Specifying fire-rated glazing in schools

Fire-protective-rated glass assemblies serve as the ultimate hall monitor, defending against the spread of fire and smoke.
Photo courtesy Perkins + Will and James Steinkamp

Fire-resistive-rated assemblies
The crucial difference between fire-protective and fire-resistive glass is the latter also serves as a barrier to radiant and conductive heat. Throughout North America, fire-rated glass providing this extra safeguard is tested to stringent Canadian and U.S. standards, including CAN/ULC-S101, Fire Endurance Tests of Building Construction and Materials—the fire-resistance test standard for walls.

While fire-resistive-rated glass technologies vary by manufacturer, a common method for achieving this level of performance is to sandwich an intumescent material—which foams during a fire—between multiple layers of glass. This internal reaction allows the glass to remain below 121 C (250 F) for the duration of its fire rating. By keeping the glass relatively cool on the non-fire side of the wall, it is possible to protect students and faculty (as well as valuables) from high heat as they exit a building.

Fire-resistive glass’s internal reaction also allows it to defend against radiant heat transfer. This unseen form of heat is carried through electromagnetic waves, and can pass through building materials to ignite surrounding structures. By serving as a barrier to the invisible threat of radiant heat transfer, fire-resistive-rated glass can help prevent rapid fire buildup, which can give students and faculty extra time to exit the premises and firefighters time to arrive and extinguish the fire.

Fire-resistive-rated glass can carry fire ratings up to 120 minutes, pass the fire and hose stream tests, and block significant amounts of heat. It is suitable where building codes require an assembly designated fire-resistive to enclose a space. This includes wall and door applications that require a 60-minute or greater fire rating and must meet temperature-rise criteria. Given this type of glass meets such requirements, it is not restricted to 25 per cent of the wall area. This provides design teams with great flexibility when working to create light-filled and inviting spaces that also meet strict fire- and life-safety criteria.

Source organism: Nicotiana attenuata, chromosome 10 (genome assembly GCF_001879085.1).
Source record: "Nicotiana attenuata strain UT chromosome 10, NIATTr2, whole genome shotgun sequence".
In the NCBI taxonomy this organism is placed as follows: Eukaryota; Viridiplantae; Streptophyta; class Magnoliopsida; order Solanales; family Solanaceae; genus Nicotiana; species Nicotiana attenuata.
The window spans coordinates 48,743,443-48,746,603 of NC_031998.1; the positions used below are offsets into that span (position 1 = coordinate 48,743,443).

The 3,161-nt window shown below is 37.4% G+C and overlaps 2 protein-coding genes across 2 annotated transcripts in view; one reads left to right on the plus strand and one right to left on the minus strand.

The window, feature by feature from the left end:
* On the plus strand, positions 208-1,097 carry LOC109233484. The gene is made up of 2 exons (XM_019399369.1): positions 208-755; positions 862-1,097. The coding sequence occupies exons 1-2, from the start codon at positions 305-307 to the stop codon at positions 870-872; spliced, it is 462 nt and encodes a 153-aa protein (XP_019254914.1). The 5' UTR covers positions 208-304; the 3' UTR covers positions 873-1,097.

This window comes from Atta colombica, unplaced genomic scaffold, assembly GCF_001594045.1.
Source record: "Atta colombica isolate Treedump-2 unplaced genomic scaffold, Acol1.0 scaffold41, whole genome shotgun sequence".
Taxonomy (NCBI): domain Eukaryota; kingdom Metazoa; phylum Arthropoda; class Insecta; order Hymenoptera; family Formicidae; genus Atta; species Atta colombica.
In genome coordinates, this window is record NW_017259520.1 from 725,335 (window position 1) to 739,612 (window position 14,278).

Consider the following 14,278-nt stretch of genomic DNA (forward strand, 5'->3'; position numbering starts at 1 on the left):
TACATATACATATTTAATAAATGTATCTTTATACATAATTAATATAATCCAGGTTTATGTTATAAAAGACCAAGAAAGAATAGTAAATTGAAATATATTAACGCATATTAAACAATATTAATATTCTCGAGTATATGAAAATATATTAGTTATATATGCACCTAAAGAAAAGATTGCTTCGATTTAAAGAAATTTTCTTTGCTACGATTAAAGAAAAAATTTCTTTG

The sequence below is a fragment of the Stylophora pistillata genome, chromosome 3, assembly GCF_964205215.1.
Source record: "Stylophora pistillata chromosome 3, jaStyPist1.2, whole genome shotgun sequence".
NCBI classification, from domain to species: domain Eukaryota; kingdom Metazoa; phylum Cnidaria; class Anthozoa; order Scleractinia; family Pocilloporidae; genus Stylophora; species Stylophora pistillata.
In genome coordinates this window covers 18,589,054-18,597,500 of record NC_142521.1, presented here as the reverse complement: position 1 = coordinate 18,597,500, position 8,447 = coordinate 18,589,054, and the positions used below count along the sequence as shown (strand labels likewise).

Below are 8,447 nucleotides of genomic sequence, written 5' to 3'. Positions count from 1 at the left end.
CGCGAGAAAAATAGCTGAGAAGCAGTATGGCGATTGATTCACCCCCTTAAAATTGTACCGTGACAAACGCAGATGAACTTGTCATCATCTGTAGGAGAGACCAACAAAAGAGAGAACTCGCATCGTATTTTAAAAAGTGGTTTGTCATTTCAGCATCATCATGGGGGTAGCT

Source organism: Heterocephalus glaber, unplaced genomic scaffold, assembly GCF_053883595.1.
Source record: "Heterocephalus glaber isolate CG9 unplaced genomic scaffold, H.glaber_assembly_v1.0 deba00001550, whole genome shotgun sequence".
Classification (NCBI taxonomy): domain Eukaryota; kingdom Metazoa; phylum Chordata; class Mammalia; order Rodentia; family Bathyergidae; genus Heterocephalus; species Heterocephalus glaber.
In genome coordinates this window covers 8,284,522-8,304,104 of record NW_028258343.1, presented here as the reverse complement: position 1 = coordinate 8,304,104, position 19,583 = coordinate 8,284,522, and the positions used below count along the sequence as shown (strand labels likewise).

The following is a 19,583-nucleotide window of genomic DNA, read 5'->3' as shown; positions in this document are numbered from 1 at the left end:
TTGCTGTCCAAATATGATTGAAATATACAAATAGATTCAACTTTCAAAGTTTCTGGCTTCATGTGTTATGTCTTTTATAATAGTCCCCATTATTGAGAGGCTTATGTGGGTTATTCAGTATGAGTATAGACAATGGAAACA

Bright and colourful, a fire-resistive-rated glass stairwell reflects the playful energy of students.
Photo courtesy TGP

Do the specified glass and framing both meet or exceed required code minimums?
To work effectively, fire-rated glass must be installed into an appropriately rated frame for the required protection level. One might consider an application where building codes mandate use of 60-minute or greater fire-resistive-rated materials meeting CAN/ULC-S101. In this instance, specifying 45-minute fire-protective-rated glass in a 60-minute fire-resistive-rated framing system is a mismatch for the required protection level of the assembly. It can also place students and faculty at risk if the fire-rated glazing fails before the frame, allowing flames and smoke to spread throughout the school prematurely.

To avoid this mistake, it is important to verify the fire-rated glass, framing, seal, and other components have the same or greater ratings than the required code minimums for the opening. It is also essential to confirm the fire-rated glass and frame provide the same type of protection (i.e. fire protection or fire resistance). To ensure fire-rated materials have consistent ratings and provide the appropriate level of defense against fire, one should check the product label. If questions still remain, it is best to confirm with the manufacturer or supplier.

When specifying fire-resistive-rated glazing systems, such as curtain walls or fire-rated glass floor assemblies, it is necessary to go a step further. One should verify with the manufacturer or supplier that the performance requirements of the glass and frame system match, and that they have been tested and listed to work together as an assembly. To simplify this process while still meeting the high performance requirements of modern buildings, some manufacturers offer complete systems from a single source. In these systems, all components are designed and tested in the same assembly, eliminating concerns about inconsistent fire ratings.

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